The movable and stationary contact structures for each pole of disconnect switch 16 are very similar to the switch constructions shown in U.S. Pat. No. 3,684,849, issued Aug. 16, 1972 to M. V. Zubaty for a Heavy Duty Switch. More particularly, stationary contact clip 44 (FIG. 9) is a U-shaped member constructed of conducting spring material. The free ends of the U-arms 44a are reversely and inwardly bent, and are provided with apertures 44b which receive lips 81a protruding inwardly from the arms of U-shaped pressure spring 81 and surround clearance apertures 81b thereof (FIG. 12). Contact arm sections 44a are disposed between the arms of pressure spring 81 so that arm sections 44b are biased toward one another to firmly engage opposite sides of movable contact arm 45 at end 45a thereof (FIG. 10) when disconnect switch 16 is closed. The other end of contact arm 45 is provided with an aperture wherein hollow spring pin 82 is snuggly fitted (FIG. 11).

Contact clip 46 is of the same construction as stationary contact clip 44, and pressure spring 83 for contact clip 46 is of the same construction as pressure spring 81. The ends of pin 82 extend through the aligned apertures in pressure spring 83 to pivotally mount movable contact arm 45 to contact clip 46, with the inwardly turned arms 46a of the latter firmly engaging opposite sides of contact arm 45. The outer sections of the arms for contact clip 46 are provided with apertures 46b which are aligned with the apertures in pressure spring 83 to permit insertion of pivot pin 82 after contact arm 45 is entered between clip arm sections 46a.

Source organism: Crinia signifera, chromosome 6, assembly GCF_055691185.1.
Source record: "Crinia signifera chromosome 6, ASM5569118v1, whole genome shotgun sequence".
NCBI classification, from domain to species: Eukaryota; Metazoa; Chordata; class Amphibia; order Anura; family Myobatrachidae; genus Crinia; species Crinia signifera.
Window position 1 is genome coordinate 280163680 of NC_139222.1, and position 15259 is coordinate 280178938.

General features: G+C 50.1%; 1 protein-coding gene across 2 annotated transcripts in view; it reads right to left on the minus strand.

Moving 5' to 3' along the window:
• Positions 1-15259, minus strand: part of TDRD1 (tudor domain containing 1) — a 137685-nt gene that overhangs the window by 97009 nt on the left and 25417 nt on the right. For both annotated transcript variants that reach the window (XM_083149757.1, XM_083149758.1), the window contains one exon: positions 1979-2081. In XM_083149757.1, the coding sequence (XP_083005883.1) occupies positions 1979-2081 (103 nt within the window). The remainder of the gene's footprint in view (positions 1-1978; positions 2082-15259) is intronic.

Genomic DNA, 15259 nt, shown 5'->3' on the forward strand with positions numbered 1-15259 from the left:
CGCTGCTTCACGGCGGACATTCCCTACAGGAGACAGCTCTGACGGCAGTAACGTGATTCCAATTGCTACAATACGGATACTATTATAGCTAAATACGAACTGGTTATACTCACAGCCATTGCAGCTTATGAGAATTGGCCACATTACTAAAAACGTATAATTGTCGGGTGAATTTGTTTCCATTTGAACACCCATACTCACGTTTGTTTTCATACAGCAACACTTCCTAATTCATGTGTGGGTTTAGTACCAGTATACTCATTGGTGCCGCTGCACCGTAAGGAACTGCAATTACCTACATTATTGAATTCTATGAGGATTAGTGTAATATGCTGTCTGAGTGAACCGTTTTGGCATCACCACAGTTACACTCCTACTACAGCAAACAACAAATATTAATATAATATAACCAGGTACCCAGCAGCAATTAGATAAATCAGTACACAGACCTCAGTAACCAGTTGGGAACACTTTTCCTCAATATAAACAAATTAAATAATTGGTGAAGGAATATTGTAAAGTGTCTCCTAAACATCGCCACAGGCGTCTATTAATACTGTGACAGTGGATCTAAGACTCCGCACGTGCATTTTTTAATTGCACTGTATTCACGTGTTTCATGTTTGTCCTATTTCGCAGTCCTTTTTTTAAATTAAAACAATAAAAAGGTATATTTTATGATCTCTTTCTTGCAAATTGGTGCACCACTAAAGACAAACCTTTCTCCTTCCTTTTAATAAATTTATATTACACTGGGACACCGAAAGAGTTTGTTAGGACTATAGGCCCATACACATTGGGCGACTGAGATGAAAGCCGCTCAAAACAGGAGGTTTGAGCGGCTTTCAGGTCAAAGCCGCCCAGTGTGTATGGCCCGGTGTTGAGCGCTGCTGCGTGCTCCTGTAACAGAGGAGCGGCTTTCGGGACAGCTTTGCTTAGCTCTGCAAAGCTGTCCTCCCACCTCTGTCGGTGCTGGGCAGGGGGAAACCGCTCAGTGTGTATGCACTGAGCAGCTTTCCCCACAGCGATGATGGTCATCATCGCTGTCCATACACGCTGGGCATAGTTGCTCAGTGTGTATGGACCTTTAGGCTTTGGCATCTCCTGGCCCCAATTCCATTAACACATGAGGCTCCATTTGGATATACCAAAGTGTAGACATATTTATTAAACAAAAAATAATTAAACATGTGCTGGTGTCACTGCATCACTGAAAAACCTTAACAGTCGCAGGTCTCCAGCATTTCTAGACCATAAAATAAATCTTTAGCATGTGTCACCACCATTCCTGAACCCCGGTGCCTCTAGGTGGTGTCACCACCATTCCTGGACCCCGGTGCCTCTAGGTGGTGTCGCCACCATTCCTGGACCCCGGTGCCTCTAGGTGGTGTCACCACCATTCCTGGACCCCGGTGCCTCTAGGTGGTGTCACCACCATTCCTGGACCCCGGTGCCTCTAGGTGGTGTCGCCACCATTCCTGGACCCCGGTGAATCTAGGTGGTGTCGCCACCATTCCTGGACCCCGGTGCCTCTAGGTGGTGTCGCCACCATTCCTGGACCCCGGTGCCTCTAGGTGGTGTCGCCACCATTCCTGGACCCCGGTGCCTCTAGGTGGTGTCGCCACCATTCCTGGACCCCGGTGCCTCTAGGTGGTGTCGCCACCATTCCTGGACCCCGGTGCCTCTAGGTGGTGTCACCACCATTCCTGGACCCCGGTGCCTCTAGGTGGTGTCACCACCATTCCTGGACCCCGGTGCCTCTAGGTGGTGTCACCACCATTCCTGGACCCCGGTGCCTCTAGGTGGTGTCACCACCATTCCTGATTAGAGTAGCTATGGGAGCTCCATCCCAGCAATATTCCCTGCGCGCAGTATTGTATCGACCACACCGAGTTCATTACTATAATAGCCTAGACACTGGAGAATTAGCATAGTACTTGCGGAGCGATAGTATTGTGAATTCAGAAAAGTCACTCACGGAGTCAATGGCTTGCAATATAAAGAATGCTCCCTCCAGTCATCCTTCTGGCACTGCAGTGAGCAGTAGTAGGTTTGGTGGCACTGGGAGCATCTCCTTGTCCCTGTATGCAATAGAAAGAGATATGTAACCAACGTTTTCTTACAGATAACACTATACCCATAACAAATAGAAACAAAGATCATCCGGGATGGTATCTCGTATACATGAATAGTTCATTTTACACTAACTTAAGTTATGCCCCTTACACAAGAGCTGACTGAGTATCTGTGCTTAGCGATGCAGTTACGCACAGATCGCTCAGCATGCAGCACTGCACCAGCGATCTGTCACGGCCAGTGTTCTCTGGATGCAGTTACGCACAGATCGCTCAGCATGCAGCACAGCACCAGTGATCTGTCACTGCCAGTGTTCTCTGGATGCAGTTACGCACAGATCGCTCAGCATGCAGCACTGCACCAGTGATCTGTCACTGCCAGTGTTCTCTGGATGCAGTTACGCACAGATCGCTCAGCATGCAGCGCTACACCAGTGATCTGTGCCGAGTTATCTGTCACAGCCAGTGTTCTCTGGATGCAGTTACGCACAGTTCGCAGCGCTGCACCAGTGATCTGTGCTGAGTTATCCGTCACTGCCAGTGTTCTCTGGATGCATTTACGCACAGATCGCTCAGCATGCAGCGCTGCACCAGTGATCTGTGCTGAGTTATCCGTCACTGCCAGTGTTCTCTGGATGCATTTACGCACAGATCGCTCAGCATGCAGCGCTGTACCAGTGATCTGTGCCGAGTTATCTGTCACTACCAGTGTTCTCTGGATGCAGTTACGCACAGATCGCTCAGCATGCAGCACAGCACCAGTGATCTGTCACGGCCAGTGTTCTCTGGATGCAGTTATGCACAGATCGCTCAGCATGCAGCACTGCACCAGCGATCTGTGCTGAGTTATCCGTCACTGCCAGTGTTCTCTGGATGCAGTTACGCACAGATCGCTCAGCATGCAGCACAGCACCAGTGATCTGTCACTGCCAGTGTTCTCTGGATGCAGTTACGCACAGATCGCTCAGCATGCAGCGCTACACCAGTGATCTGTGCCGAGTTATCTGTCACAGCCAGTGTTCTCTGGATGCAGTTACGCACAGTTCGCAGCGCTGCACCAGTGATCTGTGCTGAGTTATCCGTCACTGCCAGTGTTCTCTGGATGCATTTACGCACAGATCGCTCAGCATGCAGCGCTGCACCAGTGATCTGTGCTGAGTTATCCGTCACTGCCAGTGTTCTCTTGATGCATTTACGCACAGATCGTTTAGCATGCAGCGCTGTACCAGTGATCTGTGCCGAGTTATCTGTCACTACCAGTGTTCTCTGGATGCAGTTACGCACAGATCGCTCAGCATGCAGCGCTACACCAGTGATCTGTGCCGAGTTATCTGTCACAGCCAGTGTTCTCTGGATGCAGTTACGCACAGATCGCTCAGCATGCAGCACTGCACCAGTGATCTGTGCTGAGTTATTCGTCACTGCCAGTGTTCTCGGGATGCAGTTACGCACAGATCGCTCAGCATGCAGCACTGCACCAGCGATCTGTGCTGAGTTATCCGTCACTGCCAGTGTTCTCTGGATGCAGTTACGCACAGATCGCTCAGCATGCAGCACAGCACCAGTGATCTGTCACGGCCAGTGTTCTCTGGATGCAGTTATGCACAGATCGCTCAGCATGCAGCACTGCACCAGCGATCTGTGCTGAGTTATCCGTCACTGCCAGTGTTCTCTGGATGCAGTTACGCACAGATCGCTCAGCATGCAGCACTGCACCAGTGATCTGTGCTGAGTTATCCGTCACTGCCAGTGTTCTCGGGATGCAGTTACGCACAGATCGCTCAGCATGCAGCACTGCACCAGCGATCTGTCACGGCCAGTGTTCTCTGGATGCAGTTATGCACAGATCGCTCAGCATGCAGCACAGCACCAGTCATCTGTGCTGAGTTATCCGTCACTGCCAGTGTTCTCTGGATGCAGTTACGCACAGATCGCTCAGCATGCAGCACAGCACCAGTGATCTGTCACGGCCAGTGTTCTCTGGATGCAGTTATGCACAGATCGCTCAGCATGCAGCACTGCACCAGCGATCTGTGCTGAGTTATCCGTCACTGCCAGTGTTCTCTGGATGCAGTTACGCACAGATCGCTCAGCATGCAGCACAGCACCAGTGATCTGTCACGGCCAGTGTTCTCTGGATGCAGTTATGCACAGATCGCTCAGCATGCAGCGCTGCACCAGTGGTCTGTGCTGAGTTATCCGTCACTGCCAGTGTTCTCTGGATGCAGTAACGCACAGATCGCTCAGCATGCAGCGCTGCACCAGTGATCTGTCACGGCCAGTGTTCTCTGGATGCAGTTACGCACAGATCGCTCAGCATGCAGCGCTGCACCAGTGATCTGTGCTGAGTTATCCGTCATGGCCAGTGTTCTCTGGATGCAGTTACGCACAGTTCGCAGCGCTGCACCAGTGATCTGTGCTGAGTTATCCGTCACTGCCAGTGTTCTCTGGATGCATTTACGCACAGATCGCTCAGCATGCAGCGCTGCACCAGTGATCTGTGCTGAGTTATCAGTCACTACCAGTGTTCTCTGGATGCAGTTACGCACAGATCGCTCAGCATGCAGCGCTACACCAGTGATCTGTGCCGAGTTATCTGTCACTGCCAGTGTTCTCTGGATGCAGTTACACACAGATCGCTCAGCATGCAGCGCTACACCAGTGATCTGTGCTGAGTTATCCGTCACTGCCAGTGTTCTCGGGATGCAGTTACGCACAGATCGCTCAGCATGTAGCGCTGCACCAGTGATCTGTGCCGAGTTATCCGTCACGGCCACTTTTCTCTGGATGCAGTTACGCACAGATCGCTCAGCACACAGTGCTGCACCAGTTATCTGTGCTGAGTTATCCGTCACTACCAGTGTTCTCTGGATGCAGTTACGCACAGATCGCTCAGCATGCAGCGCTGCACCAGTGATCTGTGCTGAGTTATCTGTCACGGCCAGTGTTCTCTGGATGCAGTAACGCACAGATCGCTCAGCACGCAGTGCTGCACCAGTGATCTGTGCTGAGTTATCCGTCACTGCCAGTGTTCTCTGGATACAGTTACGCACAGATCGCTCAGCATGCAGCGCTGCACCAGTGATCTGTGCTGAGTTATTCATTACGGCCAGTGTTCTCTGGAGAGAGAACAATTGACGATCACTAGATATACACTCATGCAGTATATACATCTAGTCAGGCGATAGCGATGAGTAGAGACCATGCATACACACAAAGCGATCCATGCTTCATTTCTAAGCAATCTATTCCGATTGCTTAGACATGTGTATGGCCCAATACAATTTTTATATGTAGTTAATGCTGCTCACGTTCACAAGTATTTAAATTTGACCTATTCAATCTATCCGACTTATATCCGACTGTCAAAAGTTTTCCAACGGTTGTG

Each of the contact arms 45 projects through an individual transverse aperture 84, of elongated rectangular cross-section, extending through insulating tie bar 85 (FIG. 15). The end of rod 85 shown in FIG. 16 is adjacent to overcenter toggle contact operating mechanism 20 and is provided with threaded apertures 86 which receive screws 105 (FIG. 3) securing metal plate 87 (FIG. 18) to the end of tie bar 85 shown in FIG. 16. Plate 87 is provided with arcuate slot 88 that is aligned with arcuate depression 89 in tie rod 85, and plate 87 is also provided with circular bearing aperture 91 that is aligned with circular depression 92 in tie bar 85. For a reason which will hereinafter be seen, pins 25, 28 of contact operating mechanism 20 extend through apertures 91, 88, respectively, of plate 87.